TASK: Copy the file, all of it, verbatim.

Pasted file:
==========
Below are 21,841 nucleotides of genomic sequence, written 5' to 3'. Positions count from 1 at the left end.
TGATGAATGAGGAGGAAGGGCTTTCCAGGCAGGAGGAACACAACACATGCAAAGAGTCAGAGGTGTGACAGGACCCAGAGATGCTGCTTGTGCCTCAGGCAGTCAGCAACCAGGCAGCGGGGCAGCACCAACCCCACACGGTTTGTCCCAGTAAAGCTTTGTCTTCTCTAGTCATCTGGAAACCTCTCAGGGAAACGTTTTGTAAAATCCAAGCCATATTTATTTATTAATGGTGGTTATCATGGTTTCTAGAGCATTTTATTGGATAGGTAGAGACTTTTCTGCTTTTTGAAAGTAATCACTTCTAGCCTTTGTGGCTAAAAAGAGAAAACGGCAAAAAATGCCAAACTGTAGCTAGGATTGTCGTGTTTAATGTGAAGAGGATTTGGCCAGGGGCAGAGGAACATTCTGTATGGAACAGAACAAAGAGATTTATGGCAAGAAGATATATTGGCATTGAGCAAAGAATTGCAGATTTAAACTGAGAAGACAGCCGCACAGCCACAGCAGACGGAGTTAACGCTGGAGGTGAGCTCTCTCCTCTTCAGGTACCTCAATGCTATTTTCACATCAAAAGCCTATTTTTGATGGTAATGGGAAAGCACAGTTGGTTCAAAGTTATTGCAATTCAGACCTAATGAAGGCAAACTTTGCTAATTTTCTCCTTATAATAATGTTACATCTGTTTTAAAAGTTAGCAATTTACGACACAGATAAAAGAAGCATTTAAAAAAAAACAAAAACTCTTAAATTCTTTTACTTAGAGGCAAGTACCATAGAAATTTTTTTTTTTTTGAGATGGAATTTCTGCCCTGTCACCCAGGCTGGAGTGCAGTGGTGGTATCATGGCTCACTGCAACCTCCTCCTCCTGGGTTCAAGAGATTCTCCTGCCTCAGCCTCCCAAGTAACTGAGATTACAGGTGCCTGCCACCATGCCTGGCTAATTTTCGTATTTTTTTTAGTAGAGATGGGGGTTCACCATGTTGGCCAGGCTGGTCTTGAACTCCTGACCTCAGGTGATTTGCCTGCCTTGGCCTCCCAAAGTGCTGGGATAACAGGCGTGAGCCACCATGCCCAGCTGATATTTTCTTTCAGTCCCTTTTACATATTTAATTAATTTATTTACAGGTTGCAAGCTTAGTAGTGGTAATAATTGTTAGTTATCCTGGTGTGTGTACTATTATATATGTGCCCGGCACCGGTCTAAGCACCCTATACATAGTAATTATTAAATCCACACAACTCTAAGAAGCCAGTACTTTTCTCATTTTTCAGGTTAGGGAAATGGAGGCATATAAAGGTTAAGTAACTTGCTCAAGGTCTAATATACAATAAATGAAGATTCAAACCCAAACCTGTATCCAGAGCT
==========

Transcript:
Below are 21,841 nucleotides of genomic sequence, written 5' to 3'. Positions count from 1 at the left end.
TGATGAATGAGGAGGAAGGGCTTTCCAGGCAGGAGGAACACAACACATGCAAAGAGTCAGAGGTGTGACAGGACCCAGAGATGCTGCTTGTGCCTCAGGCAGTCAGCAACCAGGCAGCGGGGCAGCACCAACCCCACACGGTTTGTCCCAGTAAAGCTTTGTCTTCTCTAGTCATCTGGAAACCTCTCAGGGAAACGTTTTGTAAAATCCAAGCCATATTTATTTATTAATGGTGGTTATCATGGTTTCTAGAGCATTTTATTGGATAGGTAGAGACTTTTCTGCTTTTTGAAAGTAATCACTTCTAGCCTTTGTGGCTAAAAAGAGAAAACGGCAAAAAATGCCAAACTGTAGCTAGGATTGTCGTGTTTAATGTGAAGAGGATTTGGCCAGGGGCAGAGGAACATTCTGTATGGAACAGAACAAAGAGATTTATGGCAAGAAGATATATTGGCATTGAGCAAAGAATTGCAGATTTAAACTGAGAAGACAGCCGCACAGCCACAGCAGACGGAGTTAACGCTGGAGGTGAGCTCTCTCCTCTTCAGGTACCTCAATGCTATTTTCACATCAAAAGCCTATTTTTGATGGTAATGGGAAAGCACAGTTGGTTCAAAGTTATTGCAATTCAGACCTAATGAAGGCAAACTTTGCTAATTTTCTCCTTATAATAATGTTACATCTGTTTTAAAAGTTAGCAATTTACGACACAGATAAAAGAAGCATTTAAAAAAAAACAAAAACTCTTAAATTCTTTTACTTAGAGGCAAGTACCATAGAAATTTTTTTTTTTTTGAGATGGAATTTCTGCCCTGTCACCCAGGCTGGAGTGCAGTGGTGGTATCATGGCTCACTGCAACCTCCTCCTCCTGGGTTCAAGAGATTCTCCTGCCTCAGCCTCCCAAGTAACTGAGATTACAGGTGCCTGCCACCATGCCTGGCTAATTTTCGTATTTTTTTTAGTAGAGATGGGGGTTCACCATGTTGGCCAGGCTGGTCTTGAACTCCTGACCTCAGGTGATTTGCCTGCCTTGGCCTCCCAAAGTGCTGGGATAACAGGCGTGAGCCACCATGCCCAGCTGATATTTTCTTTCAGTCCCTTTTACATATTTAATTAATTTATTTACAGGTTGCAAGCTTAGTAGTGGTAATAATTGTTAGTTATCCTGGTGTGTGTACTATTATATATGTGCCCGGCACCGGTCTAAGCACCCTATACATAGTAATTATTAAATCCACACAACTCTAAGAAGCCAGTACTTTTCTCATTTTTCAGGTTAGGGAAATGGAGGCATATAAAGGTTAAGTAACTTGCTCAAGGTCTAATATACAATAAATGAAGATTCAAACCCAAACCTGTATCCAGAGCT